Sunday, October 6, 2013
The dangers of stacking, overstuffing and double-bagging
A few posts ago, I showed some pictures of "the card room" in my home. It's your typical assortment of card stacks, boxes and binders, binders everywhere.
I mentioned in that post that I stack binders on top of each other because I read somewhere that storing binders vertically can warp pages and then warp your cards.
But stacking comes with a cost, especially if you're trying to cut corners.
I have a lot of card interests and consequently a lot of cards. But I don't have the money or the space for all those binders. So I do two things that I know will cause several collectors to shake their heads.
First, I double-bag my pages -- 18 cards per page. I have done this since I first knew there were binders and pages to store cards. I've done this for so long that leaving nine cards to a page to this day seems extravagant. Almost wasteful. The only set that I have not done this for is the 1956 Topps set, because the card backs are so fantastic.
If I were to convert all of my double-bagged pages to 9 cards per page, I would need twice the binders that I have now and I already have about 60 binders. There is no room in the house for 120 binders. I'd have to do a major collection downsize or buy boxes upon boxes. Many tears would be shed.
Secondly, I've been known to overstuff a binder or two. I know this is bad. I know, I know, I know. But conserving cash causes a collector to do some desperate things.
Really, I have just a few sets in overstuffed binders. Complete 2008 and 2009 A&G are in one binder. Complete 2010 and 2011 A&G are in another binder. And a complete 2009 Topps and nearly complete 2009 Topps Chrome are in another binder.
It's disaster waiting to happen.
And it did.
Well, nothing horrible. Just a couple damaged cards.
This is the first page of the 2009 Topps binder. The reverse, "double-bagged" side. The damaged card is the Nate McLouth card in the middle on the right.
It's too difficult to see on the scan but there is an indentation from the center binder ring that runs from the outer middle right edge of the card, all the way through McLouth's arm and almost to the No. 13 on his jersey. It's really pretty ugly.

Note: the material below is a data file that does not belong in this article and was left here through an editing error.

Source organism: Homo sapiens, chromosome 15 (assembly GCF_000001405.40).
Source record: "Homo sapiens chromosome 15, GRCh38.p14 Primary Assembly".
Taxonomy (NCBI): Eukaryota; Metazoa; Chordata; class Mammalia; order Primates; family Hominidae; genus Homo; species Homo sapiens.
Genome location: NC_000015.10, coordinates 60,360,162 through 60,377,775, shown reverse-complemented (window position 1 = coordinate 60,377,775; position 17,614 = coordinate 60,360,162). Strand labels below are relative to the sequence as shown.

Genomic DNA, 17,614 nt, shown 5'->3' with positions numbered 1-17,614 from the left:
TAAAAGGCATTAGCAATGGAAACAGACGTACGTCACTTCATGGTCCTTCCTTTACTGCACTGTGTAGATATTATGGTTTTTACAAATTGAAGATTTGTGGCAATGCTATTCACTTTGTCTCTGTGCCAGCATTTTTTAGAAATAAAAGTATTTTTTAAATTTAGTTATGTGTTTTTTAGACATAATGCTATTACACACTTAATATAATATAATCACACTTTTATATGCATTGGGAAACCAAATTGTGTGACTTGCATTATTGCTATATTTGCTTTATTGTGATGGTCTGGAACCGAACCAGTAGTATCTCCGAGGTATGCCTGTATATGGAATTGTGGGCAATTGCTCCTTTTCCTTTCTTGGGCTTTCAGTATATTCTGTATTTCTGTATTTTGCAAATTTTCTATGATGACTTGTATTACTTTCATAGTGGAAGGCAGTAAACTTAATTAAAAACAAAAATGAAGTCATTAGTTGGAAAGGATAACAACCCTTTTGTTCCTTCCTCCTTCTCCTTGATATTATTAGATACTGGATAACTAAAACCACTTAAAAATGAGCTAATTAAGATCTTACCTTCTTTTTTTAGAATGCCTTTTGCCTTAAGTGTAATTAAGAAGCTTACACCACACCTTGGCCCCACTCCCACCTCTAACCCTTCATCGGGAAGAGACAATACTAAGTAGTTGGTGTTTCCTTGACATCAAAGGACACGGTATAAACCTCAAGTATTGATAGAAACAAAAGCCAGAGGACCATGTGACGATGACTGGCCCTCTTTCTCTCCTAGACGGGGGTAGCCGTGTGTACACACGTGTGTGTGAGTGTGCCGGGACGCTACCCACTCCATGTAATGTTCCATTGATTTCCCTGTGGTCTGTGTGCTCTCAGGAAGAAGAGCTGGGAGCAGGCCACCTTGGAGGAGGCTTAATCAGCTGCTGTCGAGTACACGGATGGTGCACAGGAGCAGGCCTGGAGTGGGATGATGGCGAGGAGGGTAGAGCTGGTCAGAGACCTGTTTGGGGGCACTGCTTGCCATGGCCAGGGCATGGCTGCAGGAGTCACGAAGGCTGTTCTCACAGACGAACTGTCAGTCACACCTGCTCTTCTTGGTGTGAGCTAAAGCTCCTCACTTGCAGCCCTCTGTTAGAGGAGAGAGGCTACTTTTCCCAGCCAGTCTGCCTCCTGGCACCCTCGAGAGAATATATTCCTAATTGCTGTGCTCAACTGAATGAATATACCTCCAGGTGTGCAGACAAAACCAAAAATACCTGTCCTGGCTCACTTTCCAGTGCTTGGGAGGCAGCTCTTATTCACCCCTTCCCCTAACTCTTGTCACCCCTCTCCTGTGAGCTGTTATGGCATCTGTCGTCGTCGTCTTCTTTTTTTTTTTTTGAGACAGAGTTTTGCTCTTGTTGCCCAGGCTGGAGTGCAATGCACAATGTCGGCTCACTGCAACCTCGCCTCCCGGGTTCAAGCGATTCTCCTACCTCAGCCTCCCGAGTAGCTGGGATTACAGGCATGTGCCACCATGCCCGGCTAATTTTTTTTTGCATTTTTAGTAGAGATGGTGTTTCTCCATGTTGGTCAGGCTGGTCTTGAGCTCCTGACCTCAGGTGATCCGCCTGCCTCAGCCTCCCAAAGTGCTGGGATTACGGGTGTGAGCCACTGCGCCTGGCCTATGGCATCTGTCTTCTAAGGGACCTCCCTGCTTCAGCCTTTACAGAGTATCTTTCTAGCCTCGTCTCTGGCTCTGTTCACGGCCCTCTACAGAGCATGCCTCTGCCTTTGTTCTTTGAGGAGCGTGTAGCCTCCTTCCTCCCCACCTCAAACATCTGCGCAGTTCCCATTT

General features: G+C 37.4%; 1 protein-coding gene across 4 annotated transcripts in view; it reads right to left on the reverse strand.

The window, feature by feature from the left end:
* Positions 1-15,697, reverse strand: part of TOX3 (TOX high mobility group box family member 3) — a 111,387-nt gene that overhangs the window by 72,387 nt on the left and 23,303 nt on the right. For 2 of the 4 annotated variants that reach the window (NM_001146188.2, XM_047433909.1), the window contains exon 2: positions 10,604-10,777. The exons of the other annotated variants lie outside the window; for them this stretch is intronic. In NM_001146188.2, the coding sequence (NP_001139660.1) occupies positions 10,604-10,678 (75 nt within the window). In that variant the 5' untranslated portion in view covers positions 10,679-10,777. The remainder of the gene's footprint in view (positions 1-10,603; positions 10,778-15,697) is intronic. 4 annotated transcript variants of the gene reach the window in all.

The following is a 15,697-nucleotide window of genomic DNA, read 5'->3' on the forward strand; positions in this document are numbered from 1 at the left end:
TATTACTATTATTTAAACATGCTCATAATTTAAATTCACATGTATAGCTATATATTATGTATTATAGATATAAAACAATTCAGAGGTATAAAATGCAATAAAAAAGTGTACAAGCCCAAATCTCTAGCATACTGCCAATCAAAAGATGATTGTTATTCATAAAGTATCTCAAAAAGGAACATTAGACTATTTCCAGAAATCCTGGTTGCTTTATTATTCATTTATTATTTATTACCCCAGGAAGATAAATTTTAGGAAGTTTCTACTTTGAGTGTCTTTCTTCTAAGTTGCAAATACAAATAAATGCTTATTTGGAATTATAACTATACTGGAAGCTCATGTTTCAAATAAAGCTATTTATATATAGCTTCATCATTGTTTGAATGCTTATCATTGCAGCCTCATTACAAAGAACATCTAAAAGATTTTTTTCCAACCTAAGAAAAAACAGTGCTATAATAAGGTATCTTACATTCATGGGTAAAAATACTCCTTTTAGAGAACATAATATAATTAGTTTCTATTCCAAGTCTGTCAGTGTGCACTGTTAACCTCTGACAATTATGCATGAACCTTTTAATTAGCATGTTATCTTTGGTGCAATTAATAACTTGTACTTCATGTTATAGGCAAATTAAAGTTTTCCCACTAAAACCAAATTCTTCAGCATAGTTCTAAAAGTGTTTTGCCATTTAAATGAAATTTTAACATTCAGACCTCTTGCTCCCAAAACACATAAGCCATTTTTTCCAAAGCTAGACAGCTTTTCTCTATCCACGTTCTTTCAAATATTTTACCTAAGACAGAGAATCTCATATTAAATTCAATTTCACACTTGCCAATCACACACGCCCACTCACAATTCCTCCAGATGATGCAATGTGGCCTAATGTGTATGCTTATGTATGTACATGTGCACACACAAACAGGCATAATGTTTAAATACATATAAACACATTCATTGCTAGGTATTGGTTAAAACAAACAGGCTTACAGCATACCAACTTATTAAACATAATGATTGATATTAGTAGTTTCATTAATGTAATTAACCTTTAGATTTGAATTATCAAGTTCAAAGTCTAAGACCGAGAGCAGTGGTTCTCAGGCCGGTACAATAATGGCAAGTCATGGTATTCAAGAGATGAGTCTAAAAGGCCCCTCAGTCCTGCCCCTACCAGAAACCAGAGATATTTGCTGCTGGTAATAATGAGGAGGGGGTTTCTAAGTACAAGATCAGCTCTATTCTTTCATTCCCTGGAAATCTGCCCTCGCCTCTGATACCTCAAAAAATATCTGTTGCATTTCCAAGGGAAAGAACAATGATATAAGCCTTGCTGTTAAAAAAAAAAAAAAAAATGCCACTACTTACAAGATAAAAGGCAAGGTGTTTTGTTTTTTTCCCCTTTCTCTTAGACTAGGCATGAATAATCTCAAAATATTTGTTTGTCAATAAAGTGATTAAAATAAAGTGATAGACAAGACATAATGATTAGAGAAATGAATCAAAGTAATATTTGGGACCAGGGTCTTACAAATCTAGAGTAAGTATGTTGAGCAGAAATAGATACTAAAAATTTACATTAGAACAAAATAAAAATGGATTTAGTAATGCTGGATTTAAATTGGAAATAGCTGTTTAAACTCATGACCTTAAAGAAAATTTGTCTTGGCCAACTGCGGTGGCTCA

No other card in this binder has that damage, but there are other overstuffed binders in which a card in the exact same position as the McLouth card has suffered the same damage.
This is card #15 (also McLouth's card number) of the 2010 Allen and Ginter set. You can probably see the indentation leading from the right edge of the card into the zero in Carlos Quentin's uniform number.
This Benji Molina card, which is card #33, also has a binder mark, although not as severe as the Quentin indentation. Molina is on the next page over from McLouth, but also in the same position on a page, right side of the middle row on the reverse side of the page.
Probably the one that bothers me the most is from the 2008 A&G set. This is the only card in that set affected and it's not even on the first page or two of the binder. It's on the reverse side of the fifth page, but the indentation is in the same spot.
This card bothers me the most because '08 A&G is my favorite A&G set. It's such a pristine set on terrific cardboard stock and to see a mark on it is disappointing.
Those are the only cards that I've found that were damaged. But I am planning to find three more binders so I can split up these overstuffed sets. For now, those binders are standing upright, instead of being squashed by a stack, until I can find some cash for binders.
As for all my other sets in binders, they are fine. The rest are all double-bagged, but have just one set to a binder and that seems to eliminate any damage, even stacked on top of each other.
I don't claim to have the best way to store cards. I have limited means and limited space but a big cardboard appetite. So I cut corners and this is what happens sometimes.
I don't plan to change much of how I store my collection. I guess this is just a warning for those who want to stack, overstuff or double-bag. It's probably not a good idea to do all of them at the same time.